13 Dec
2016

Shallow is not necessarily bad

I recently used the short phrase “shallow new greens” in a comment on a forum and was pulled up for being pompous. That’s the trouble with throwaway comments; they often don’t convey the intended meaning.

I can see how someone could take it that way so perhaps some expansion is in order. ‘Shallow’ refers to Arne Naess’s late 70’s distinction between shallow and deep ecology. It is not necessarily a value judgement – shallow seas are sometimes warmer and more benign to life than the deep ocean, a shallow wound can be less damaging than a deep one. ‘New greens’ would have been better written as neo-green as I was meaning not new members of the GPEW, some of whom certainly take a deep ecology perspective, but rather the general position of the latest incarnation of the political wing of the broad green movement in the UK.

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21 Nov
2016

Developers vs Conservationists

Came across this in an essay by Arne Naess called “The World of Concrete Contents”. It is a pretty abstruse philosophical essay but this passage stood out:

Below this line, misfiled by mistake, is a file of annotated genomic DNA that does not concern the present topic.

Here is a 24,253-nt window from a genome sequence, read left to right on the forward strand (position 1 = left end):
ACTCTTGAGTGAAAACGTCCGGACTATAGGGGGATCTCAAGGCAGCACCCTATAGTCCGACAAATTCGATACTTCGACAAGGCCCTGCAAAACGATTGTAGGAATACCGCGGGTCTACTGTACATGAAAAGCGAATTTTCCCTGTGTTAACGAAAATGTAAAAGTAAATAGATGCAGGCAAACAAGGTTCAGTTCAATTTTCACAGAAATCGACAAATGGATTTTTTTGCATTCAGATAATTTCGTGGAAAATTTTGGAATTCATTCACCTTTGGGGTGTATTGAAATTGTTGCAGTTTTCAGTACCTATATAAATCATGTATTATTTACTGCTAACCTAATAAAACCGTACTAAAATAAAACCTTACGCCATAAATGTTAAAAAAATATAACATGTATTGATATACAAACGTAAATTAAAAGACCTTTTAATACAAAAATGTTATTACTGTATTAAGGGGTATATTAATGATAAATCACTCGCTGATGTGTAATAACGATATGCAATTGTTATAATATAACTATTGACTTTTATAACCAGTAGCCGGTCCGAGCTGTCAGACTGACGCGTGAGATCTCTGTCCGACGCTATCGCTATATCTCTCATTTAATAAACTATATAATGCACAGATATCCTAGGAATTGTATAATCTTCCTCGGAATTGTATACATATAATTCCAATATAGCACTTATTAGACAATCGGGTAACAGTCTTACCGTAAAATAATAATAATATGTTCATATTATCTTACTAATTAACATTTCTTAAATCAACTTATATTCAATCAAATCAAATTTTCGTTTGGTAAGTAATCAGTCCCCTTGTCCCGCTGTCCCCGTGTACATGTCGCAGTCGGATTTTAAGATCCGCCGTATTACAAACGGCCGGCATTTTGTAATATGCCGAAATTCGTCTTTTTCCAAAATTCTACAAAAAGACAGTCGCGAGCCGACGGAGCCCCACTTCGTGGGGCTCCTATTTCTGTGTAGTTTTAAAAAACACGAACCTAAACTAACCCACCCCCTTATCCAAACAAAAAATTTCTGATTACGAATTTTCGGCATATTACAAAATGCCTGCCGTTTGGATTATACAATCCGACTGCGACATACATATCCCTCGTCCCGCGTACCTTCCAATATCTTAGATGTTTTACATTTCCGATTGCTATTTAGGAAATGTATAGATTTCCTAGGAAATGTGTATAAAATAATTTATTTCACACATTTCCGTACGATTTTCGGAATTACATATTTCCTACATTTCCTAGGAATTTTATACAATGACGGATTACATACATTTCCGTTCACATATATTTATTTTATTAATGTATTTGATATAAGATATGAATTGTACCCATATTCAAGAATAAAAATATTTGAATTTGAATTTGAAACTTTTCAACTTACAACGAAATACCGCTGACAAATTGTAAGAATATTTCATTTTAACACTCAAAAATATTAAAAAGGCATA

“Confrontations between developers and conservationists reveal differences in estimating what is real. What a conservationist sees and experiences as reality the developer does not see – and vice versa. A conservationist sees and experiences a forest as a unity, a gestalt, and when speaking of the heart of the forest, he or she is not referring to the geometrical centre. A developer sees square kilometres of trees and argues that a road through the forest covers very few square kilometres, so why make such a fuss? And if the conservationists insist, the developer will assert that does not touch the centre of the forest. The heart is saved, he or she thinks. The difference between the antagonists is one of ontology rather than one of ethics.

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